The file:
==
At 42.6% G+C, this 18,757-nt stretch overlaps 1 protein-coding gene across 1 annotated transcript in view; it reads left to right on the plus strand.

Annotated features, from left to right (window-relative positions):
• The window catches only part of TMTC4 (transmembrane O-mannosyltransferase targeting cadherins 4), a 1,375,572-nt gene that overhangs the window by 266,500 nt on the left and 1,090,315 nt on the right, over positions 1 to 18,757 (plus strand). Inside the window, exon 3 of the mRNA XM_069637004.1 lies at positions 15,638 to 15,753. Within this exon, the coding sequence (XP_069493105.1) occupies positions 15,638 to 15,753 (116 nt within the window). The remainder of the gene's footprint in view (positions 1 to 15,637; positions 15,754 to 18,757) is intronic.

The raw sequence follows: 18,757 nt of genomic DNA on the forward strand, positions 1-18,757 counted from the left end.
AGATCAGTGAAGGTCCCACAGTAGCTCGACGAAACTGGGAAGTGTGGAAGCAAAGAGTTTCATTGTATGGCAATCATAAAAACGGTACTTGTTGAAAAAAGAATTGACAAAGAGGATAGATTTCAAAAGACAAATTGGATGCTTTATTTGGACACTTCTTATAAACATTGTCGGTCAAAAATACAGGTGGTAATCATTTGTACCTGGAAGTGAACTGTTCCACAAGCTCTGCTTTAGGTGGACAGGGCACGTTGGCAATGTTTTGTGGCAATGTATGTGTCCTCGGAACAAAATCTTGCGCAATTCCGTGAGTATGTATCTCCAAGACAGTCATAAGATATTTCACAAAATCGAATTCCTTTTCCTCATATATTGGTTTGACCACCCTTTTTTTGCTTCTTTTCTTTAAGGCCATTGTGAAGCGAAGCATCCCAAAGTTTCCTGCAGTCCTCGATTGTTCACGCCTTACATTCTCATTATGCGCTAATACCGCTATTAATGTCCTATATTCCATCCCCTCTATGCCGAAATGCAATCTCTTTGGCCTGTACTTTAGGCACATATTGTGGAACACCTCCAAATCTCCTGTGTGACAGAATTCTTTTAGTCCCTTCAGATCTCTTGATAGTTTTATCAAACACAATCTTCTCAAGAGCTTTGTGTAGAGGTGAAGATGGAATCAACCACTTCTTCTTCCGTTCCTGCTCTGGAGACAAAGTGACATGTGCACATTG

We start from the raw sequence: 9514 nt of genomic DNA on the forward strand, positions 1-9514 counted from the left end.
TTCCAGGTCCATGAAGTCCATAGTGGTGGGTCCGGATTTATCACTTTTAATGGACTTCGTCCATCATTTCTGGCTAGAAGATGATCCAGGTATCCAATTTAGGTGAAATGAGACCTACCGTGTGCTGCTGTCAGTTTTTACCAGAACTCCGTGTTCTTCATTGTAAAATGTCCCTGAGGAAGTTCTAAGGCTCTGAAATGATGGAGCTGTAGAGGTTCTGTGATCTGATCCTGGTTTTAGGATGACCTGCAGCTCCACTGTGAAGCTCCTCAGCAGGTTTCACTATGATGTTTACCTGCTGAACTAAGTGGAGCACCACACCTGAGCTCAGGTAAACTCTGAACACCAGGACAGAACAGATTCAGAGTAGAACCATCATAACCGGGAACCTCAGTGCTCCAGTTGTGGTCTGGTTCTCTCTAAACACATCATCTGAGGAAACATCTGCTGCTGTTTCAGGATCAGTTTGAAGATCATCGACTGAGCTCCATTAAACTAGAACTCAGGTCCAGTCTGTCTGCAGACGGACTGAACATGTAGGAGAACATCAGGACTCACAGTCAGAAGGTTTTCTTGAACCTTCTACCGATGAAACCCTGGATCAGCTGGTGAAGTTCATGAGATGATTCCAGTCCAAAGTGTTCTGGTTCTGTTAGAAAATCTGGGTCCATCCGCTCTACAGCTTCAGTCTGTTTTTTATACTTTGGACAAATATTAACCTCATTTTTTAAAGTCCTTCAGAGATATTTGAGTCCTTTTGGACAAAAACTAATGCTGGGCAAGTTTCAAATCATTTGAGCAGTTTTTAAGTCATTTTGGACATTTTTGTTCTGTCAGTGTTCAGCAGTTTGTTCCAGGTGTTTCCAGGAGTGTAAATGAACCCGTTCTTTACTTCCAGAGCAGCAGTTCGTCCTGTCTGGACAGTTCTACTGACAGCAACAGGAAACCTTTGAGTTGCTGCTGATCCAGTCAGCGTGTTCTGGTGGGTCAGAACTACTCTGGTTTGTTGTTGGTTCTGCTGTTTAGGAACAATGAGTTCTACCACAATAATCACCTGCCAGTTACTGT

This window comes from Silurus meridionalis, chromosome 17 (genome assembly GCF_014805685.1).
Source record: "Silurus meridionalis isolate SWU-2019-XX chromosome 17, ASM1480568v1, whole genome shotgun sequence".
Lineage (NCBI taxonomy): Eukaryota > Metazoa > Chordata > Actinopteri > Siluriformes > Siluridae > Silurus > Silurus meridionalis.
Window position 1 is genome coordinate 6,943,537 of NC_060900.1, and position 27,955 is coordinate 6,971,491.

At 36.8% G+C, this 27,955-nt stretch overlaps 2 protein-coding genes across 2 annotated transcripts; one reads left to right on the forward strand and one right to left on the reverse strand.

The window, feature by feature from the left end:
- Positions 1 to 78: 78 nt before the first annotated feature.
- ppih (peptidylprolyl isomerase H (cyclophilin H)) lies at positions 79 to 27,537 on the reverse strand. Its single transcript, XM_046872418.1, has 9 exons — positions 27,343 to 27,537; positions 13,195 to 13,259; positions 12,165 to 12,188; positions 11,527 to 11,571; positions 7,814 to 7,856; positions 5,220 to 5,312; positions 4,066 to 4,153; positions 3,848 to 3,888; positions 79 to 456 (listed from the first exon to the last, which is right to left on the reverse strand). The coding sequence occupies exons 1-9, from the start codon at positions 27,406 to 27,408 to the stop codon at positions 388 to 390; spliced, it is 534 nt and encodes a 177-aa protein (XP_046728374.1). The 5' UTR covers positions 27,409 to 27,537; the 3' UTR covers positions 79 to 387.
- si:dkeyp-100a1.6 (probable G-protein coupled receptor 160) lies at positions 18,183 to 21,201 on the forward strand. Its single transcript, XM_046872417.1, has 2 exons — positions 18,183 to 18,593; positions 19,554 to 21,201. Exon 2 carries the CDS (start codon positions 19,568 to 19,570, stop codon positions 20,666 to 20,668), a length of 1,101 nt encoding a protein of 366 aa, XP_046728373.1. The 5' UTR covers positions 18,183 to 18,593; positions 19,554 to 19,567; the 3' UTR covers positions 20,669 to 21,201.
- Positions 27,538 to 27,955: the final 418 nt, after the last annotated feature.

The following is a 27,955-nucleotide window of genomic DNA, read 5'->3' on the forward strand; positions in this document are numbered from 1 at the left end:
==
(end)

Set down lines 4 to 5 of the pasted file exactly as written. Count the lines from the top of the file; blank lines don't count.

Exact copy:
The raw sequence follows: 18,757 nt of genomic DNA on the forward strand, positions 1-18,757 counted from the left end.
AGATCAGTGAAGGTCCCACAGTAGCTCGACGAAACTGGGAAGTGTGGAAGCAAAGAGTTTCATTGTATGGCAATCATAAAAACGGTACTTGTTGAAAAAAGAATTGACAAAGAGGATAGATTTCAAAAGACAAATTGGATGCTTTATTTGGACACTTCTTATAAACATTGTCGGTCAAAAATACAGGTGGTAATCATTTGTACCTGGAAGTGAACTGTTCCACAAGCTCTGCTTTAGGTGGACAGGGCACGTTGGCAATGTTTTGTGGCAATGTATGTGTCCTCGGAACAAAATCTTGCGCAATTCCGTGAGTATGTATCTCCAAGACAGTCATAAGATATTTCACAAAATCGAATTCCTTTTCCTCATATATTGGTTTGACCACCCTTTTTTTGCTTCTTTTCTTTAAGGCCATTGTGAAGCGAAGCATCCCAAAGTTTCCTGCAGTCCTCGATTGTTCACGCCTTACATTCTCATTATGCGCTAATACCGCTATTAATGTCCTATATTCCATCCCCTCTATGCCGAAATGCAATCTCTTTGGCCTGTACTTTAGGCACATATTGTGGAACACCTCCAAATCTCCTGTGTGACAGAATTCTTTTAGTCCCTTCAGATCTCTTGATAGTTTTATCAAACACAATCTTCTCAAGAGCTTTGTGTAGAGGTGAAGATGGAATCAACCACTTCTTCTTCCGTTCCTGCTCTGGAGACAAAGTGACATGTGCACATTG